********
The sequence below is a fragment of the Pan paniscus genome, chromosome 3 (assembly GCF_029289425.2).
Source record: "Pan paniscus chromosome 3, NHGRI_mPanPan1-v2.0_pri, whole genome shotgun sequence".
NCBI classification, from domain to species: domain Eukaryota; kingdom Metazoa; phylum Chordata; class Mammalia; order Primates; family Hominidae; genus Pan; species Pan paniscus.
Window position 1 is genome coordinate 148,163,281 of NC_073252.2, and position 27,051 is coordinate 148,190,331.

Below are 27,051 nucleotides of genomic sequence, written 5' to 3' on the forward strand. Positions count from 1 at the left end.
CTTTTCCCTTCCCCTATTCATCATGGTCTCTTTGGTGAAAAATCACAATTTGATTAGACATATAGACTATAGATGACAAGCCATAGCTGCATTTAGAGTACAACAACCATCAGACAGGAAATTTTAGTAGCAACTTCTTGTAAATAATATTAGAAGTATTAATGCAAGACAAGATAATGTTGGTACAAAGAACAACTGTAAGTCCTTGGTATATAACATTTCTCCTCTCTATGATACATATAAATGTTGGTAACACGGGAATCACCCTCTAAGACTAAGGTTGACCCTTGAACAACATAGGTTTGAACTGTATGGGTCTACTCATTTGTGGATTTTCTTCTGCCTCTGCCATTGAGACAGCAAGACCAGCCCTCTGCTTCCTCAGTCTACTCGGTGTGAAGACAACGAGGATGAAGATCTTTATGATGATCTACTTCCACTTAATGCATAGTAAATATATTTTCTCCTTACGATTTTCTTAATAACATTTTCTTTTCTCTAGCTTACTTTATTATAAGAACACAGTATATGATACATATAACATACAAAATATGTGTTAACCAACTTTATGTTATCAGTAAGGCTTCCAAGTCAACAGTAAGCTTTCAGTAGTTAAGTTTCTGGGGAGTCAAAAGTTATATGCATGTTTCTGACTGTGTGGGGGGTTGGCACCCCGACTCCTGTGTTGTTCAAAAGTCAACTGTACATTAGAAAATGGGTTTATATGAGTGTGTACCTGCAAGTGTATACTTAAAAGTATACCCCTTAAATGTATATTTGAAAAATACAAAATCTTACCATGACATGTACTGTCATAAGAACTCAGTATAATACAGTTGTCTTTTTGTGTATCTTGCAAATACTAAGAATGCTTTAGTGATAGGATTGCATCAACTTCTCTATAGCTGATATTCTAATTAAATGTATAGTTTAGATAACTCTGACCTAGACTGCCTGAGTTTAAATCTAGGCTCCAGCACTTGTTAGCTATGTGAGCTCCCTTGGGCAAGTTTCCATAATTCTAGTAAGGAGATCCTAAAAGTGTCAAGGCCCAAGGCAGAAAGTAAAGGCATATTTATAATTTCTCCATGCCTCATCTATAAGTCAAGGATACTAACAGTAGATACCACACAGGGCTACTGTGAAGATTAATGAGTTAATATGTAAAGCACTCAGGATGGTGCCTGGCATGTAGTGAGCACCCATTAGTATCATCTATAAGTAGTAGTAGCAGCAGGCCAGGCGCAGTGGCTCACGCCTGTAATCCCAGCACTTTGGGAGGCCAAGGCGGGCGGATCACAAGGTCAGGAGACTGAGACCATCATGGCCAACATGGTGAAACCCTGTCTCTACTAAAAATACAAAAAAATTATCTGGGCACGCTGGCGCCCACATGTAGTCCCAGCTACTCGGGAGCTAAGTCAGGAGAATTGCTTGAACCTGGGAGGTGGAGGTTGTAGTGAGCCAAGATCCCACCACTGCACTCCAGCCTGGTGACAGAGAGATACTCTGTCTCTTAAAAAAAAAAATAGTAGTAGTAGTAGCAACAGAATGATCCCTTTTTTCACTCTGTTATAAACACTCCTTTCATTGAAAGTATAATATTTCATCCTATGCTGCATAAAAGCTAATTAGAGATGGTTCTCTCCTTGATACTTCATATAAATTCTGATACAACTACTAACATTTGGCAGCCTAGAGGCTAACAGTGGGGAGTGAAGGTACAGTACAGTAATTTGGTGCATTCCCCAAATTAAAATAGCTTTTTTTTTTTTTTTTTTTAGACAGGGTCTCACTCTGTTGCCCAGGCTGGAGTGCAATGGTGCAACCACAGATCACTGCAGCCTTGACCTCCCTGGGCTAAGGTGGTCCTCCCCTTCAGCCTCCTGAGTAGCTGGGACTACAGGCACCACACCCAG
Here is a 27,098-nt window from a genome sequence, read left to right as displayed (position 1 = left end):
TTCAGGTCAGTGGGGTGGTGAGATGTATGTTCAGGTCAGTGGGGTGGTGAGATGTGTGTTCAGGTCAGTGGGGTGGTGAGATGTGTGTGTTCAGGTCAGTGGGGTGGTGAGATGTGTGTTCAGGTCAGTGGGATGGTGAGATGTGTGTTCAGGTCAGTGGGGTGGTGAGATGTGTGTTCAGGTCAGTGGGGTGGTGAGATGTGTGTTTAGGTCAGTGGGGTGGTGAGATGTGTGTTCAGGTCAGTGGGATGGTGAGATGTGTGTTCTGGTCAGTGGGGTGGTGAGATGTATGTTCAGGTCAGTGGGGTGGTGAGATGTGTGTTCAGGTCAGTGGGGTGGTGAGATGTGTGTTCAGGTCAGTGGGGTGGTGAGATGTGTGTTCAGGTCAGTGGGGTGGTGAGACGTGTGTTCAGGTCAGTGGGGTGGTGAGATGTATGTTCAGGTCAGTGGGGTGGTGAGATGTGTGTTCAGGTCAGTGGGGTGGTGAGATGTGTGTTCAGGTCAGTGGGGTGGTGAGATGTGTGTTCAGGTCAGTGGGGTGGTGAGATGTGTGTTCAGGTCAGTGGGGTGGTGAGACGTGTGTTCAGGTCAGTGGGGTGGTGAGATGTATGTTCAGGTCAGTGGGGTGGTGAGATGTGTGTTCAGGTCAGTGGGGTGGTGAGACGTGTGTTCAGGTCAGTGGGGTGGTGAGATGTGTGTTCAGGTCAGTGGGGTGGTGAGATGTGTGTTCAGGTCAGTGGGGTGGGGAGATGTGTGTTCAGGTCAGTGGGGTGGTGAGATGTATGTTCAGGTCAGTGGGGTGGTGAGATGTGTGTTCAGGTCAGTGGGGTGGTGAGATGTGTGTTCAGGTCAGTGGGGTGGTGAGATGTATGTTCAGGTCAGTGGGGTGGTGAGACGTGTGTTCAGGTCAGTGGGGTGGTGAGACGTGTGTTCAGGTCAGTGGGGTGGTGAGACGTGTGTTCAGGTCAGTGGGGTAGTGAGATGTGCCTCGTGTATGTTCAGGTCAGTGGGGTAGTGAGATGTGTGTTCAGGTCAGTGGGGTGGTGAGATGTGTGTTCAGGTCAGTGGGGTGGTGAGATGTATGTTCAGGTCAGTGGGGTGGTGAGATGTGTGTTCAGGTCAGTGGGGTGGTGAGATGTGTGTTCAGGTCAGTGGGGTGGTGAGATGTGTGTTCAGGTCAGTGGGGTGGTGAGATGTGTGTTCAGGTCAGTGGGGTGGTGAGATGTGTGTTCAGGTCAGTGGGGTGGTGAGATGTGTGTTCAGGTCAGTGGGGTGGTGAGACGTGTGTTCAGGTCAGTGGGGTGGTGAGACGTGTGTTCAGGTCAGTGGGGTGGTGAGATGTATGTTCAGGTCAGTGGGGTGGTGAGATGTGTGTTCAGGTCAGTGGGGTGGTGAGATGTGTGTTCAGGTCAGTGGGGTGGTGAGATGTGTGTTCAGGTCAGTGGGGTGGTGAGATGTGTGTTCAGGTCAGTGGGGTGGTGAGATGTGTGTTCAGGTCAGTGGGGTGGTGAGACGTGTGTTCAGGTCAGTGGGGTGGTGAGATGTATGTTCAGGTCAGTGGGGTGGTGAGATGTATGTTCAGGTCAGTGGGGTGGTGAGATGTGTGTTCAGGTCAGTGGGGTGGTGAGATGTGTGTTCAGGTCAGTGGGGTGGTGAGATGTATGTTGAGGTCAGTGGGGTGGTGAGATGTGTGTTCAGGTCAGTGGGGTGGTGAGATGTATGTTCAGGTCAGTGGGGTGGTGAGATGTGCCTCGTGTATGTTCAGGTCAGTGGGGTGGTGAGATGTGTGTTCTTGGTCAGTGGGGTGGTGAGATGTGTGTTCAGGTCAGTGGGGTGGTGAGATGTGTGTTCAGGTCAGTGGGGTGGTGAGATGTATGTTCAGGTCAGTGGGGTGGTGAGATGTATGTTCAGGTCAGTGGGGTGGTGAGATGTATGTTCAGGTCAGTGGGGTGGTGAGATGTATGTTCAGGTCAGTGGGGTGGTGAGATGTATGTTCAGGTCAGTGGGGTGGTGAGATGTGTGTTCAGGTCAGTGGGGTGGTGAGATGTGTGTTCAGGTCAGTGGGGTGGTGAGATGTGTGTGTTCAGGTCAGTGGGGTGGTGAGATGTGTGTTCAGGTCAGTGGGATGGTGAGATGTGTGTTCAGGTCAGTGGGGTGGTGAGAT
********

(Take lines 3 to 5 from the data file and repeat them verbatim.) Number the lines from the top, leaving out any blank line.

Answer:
NCBI classification, from domain to species: domain Eukaryota; kingdom Metazoa; phylum Chordata; class Mammalia; order Primates; family Hominidae; genus Pan; species Pan paniscus.
Window position 1 is genome coordinate 148,163,281 of NC_073252.2, and position 27,051 is coordinate 148,190,331.

Below are 27,051 nucleotides of genomic sequence, written 5' to 3' on the forward strand. Positions count from 1 at the left end.